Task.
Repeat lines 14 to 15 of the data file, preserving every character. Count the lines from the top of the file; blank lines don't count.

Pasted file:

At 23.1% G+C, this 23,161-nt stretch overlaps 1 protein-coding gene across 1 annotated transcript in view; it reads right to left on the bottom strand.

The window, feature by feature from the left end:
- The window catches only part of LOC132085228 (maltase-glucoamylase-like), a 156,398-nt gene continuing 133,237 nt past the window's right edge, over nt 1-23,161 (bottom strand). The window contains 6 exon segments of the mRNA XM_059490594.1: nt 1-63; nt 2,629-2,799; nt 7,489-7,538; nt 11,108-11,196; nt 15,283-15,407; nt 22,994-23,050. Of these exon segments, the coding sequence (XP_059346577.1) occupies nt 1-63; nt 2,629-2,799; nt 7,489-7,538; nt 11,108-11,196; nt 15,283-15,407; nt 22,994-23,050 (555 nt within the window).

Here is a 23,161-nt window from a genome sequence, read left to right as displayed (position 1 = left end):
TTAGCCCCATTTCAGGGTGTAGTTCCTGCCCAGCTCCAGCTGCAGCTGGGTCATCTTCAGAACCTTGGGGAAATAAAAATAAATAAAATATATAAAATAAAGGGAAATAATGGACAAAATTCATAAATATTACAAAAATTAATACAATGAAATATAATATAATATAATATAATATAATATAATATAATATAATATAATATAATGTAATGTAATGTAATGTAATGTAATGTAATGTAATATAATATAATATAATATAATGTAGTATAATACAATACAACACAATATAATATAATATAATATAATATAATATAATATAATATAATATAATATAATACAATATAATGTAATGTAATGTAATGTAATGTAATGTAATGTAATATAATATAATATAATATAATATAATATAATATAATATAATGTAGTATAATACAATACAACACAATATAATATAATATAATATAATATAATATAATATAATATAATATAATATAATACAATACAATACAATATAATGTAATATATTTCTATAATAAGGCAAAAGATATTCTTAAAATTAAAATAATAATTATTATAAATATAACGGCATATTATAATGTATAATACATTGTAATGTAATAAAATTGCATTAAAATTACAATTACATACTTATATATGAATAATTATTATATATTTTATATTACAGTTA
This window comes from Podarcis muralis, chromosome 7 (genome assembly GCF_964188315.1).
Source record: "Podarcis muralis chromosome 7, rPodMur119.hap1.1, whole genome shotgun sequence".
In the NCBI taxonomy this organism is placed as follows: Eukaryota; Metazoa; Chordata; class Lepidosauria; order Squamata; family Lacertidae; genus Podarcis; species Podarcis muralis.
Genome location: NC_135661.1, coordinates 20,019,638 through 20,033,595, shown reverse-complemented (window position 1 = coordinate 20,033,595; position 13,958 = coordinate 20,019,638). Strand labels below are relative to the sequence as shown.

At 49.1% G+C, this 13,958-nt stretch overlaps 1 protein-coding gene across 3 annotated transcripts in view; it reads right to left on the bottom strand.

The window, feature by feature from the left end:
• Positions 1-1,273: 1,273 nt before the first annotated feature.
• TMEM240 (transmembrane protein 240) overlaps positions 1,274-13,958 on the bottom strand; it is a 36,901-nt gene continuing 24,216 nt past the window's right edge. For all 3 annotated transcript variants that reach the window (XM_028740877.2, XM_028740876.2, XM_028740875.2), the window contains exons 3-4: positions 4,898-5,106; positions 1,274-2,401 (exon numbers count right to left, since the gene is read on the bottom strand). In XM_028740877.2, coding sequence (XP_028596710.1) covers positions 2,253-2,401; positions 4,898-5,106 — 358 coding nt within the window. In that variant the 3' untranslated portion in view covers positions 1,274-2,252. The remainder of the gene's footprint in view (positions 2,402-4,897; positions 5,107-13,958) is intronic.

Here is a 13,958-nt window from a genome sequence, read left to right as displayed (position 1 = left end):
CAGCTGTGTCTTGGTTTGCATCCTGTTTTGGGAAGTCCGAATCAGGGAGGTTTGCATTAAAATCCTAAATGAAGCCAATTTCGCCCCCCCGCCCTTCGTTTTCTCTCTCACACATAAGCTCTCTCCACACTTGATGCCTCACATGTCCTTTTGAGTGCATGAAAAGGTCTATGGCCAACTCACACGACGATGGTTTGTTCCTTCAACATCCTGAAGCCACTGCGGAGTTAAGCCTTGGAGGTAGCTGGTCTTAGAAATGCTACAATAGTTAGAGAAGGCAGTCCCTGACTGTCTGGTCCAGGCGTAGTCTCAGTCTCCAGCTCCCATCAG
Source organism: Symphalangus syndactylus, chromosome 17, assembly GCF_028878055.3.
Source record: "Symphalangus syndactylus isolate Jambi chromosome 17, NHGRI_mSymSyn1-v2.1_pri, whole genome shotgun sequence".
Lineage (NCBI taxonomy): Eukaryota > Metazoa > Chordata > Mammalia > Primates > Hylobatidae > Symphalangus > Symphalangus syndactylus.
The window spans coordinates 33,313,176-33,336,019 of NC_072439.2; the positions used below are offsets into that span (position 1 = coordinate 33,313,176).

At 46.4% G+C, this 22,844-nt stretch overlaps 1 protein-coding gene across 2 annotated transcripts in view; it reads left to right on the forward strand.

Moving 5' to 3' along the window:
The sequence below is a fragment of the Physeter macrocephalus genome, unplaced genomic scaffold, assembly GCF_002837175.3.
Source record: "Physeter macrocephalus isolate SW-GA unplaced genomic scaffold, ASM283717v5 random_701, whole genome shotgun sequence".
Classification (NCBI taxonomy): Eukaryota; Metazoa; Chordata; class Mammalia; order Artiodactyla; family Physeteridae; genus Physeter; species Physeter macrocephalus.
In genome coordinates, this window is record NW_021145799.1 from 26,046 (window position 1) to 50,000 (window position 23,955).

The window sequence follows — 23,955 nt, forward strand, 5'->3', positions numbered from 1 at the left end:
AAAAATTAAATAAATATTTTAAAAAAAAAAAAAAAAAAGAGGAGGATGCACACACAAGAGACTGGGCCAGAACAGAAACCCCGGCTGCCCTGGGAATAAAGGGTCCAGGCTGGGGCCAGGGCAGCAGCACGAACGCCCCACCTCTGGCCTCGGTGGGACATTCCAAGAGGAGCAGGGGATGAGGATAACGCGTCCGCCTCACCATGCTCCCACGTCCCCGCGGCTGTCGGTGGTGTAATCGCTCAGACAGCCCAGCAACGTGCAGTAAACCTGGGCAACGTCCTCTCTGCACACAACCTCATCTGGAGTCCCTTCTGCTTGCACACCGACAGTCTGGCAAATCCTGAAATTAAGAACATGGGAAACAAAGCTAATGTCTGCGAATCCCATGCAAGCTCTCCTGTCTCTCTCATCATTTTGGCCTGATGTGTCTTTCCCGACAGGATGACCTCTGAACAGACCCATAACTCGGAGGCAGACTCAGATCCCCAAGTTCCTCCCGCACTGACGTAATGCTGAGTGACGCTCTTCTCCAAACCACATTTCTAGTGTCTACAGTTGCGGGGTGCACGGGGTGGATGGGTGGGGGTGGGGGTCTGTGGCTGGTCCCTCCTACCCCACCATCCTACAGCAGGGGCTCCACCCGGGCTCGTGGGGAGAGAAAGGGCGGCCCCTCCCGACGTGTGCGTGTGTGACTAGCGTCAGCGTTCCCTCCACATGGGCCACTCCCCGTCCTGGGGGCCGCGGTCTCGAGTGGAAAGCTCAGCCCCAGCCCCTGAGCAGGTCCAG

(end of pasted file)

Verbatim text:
Here is a 13,958-nt window from a genome sequence, read left to right as displayed (position 1 = left end):
CAGCTGTGTCTTGGTTTGCATCCTGTTTTGGGAAGTCCGAATCAGGGAGGTTTGCATTAAAATCCTAAATGAAGCCAATTTCGCCCCCCCGCCCTTCGTTTTCTCTCTCACACATAAGCTCTCTCCACACTTGATGCCTCACATGTCCTTTTGAGTGCATGAAAAGGTCTATGGCCAACTCACACGACGATGGTTTGTTCCTTCAACATCCTGAAGCCACTGCGGAGTTAAGCCTTGGAGGTAGCTGGTCTTAGAAATGCTACAATAGTTAGAGAAGGCAGTCCCTGACTGTCTGGTCCAGGCGTAGTCTCAGTCTCCAGCTCCCATCAG